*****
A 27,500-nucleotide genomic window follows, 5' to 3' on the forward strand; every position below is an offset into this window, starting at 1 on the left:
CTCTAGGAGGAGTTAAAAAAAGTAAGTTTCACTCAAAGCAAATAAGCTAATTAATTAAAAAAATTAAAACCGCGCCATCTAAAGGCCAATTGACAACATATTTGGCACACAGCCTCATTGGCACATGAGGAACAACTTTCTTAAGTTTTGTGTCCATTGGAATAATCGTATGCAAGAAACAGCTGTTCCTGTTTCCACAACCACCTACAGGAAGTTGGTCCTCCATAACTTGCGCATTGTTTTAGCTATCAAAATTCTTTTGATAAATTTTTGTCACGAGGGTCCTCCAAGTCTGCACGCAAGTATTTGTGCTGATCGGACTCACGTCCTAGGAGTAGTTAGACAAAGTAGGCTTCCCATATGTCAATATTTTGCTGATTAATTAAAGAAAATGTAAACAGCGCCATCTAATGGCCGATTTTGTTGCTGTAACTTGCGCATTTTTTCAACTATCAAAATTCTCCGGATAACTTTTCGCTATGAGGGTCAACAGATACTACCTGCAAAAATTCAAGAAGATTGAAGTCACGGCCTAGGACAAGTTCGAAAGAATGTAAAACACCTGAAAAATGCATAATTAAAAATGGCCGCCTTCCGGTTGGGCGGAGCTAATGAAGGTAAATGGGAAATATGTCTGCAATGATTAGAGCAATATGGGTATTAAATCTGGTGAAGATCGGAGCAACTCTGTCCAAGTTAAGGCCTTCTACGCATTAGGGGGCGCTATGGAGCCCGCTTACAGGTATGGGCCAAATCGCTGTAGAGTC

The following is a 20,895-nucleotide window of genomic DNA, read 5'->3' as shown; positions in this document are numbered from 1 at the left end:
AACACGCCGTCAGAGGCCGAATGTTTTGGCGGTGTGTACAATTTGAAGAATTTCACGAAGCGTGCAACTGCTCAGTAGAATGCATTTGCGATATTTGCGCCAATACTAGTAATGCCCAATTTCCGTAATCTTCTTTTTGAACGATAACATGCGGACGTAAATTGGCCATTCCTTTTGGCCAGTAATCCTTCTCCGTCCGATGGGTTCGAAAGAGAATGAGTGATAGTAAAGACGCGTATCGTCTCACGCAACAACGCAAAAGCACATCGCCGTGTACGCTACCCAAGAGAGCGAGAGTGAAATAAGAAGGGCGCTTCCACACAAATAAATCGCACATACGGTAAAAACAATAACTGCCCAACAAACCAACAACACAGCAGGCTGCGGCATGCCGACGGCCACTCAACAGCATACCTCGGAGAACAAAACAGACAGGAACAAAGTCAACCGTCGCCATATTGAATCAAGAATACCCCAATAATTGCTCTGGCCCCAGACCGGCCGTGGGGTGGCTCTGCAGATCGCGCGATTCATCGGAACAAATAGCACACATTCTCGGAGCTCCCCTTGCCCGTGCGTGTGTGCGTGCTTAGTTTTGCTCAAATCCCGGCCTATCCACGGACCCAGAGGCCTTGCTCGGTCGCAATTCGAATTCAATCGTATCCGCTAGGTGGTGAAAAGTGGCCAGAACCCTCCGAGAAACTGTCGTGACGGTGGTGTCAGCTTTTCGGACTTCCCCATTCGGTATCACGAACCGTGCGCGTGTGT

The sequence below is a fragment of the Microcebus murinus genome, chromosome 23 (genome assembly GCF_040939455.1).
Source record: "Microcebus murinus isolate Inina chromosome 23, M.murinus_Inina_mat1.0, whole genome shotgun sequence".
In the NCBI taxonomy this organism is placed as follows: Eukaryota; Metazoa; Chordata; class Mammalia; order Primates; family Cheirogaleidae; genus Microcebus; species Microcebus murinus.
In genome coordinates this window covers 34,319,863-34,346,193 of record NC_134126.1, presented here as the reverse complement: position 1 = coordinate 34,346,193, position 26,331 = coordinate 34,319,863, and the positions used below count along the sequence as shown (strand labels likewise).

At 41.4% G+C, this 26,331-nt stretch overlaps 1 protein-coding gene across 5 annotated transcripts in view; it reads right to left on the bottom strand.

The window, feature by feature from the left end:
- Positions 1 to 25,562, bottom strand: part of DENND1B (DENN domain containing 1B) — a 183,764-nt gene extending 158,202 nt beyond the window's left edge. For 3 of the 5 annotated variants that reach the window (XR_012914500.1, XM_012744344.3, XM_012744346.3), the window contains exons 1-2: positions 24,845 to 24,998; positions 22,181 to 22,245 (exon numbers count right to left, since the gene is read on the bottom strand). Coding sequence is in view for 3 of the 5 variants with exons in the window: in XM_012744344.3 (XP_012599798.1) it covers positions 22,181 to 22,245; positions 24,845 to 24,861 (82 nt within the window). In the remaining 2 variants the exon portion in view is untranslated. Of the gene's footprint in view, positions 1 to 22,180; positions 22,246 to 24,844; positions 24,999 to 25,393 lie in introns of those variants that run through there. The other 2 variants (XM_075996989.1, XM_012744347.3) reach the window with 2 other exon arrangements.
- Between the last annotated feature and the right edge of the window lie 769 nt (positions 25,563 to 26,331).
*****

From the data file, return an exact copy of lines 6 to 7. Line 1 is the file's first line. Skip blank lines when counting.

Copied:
Source record: "Microcebus murinus isolate Inina chromosome 23, M.murinus_Inina_mat1.0, whole genome shotgun sequence".
In the NCBI taxonomy this organism is placed as follows: Eukaryota; Metazoa; Chordata; class Mammalia; order Primates; family Cheirogaleidae; genus Microcebus; species Microcebus murinus.